The road to publication, from what I’ve observed, is composed of long-distance endurance runs, a few sprints sprinkled in, then periods of pausing to wait. And wait, and wait. For some, publication has happened, but the road goes on, with more long-distance runs, more sprints, often more waiting. At the moment I’m engaged in waiting (KINDRED) and running (WILLA), a mental image that bends this writing/road journey analogy back on itself like a pretzel, but never mind!
There are lots of other writers on this road, each running their own race. No one is in competition with anyone else. We run against ourselves. Or that’s how it should be, and how I want it to be for me. Recently I had an email conversation with a writer friend, about reading novels by writers who we see as having traveled farther down that road of learning and perfecting the craft than we have. Then there are those writers who seem to have started out with more natural talent than we could ever hope to possess no matter how hard we train.
When I’ve encountered such novels, I’ve noticed a pattern of response. Part of me is thrilled to have found a writer that stirs in me a longing to have written that book, that passage, that sentence, even that phrase. And another part of me simply, basely, is envious. There usually comes a moment of thinking “why do I even bother? I’ll never be this good.” But that brief discouragement is quickly replaced by, “But maybe I could be….” And I’m fired up to do that much better with my own writing. To dig deeper into character, or pay more attention to craft, to throw out that tired simile and find a fresh one, one that only my character, in her time and place and circumstances, would use. To do my utmost to (in the words of Madeleine L’Engle) “serve the work.”
And I think this is a perfectly natural part of the growth process, as a writer. I won’t say don’t compare, because I don’t think that’s possible. I can’t help but do so with nearly every historical I read, but it’s important to keep a right perspective when I do. When I compare myself to another writer and feel my own work is wanting, I try to figure out exactly what they’re doing that I want to be doing and if I can, let it expand my horizon. Are they using dialogue more suited to the time period than I do? Then I need to refresh my inner ear by reading a few more letters or journals from the time period, to better capture its flavor. Is there such rising tension, chapter by chapter, that I can’t stop turning the pages? Then I need to study how they pulled it off, and probably read all the Tension chapters in my writing craft books again.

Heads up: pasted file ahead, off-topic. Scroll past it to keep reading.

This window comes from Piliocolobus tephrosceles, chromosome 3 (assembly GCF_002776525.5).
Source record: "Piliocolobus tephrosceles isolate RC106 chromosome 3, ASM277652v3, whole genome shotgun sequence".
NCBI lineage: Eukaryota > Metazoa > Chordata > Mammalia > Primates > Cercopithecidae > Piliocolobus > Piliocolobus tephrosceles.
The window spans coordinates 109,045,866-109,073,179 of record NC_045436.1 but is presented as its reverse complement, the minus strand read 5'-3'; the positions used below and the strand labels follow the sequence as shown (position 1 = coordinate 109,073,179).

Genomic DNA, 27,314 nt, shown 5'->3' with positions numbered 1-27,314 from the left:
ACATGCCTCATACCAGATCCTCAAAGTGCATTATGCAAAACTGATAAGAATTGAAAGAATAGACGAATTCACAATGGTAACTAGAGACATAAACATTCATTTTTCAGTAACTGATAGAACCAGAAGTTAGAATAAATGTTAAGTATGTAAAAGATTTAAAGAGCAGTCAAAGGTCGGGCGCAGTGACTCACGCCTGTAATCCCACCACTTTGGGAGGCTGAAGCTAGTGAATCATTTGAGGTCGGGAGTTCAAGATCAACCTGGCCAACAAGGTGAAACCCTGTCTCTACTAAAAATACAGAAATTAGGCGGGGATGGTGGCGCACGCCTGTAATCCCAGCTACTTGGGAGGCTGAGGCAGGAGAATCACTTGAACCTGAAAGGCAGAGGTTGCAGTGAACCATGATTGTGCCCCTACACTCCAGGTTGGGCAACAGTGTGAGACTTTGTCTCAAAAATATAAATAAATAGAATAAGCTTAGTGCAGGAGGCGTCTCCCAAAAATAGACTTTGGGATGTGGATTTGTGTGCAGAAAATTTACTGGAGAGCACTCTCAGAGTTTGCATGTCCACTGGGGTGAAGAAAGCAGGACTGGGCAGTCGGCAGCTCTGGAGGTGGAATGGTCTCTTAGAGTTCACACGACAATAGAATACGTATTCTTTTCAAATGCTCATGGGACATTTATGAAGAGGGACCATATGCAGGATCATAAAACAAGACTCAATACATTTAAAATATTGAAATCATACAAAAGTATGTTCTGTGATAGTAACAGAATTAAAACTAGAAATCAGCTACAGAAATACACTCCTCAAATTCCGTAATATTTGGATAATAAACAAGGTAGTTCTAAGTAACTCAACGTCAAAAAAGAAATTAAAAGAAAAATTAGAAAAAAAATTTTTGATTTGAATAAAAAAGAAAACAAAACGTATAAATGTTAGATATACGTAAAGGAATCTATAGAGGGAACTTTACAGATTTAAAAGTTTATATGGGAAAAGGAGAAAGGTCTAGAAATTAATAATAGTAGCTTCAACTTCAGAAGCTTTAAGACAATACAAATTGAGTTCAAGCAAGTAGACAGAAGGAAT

I accept that this writing journey is a never-ending road. Seeing other writers way ahead of us on the journey shouldn’t discourage, but inspire, and provide a point to aim for (and not with our arrows!). I want to be stretched, painful as that can be sometimes. Reading prose that sparkles and sings and fills me with joy and reminds me why it is I ever wanted to write a book in the first place is one of the best means I know of to make it happen.If the work comes to the artist and says, “Here I am, serve me,” then the job of the artist, great or small, is to serve…. And with each book I start, I have hopes that I may be helped to serve it a little more fully.  ~ Madeleine L’Engle

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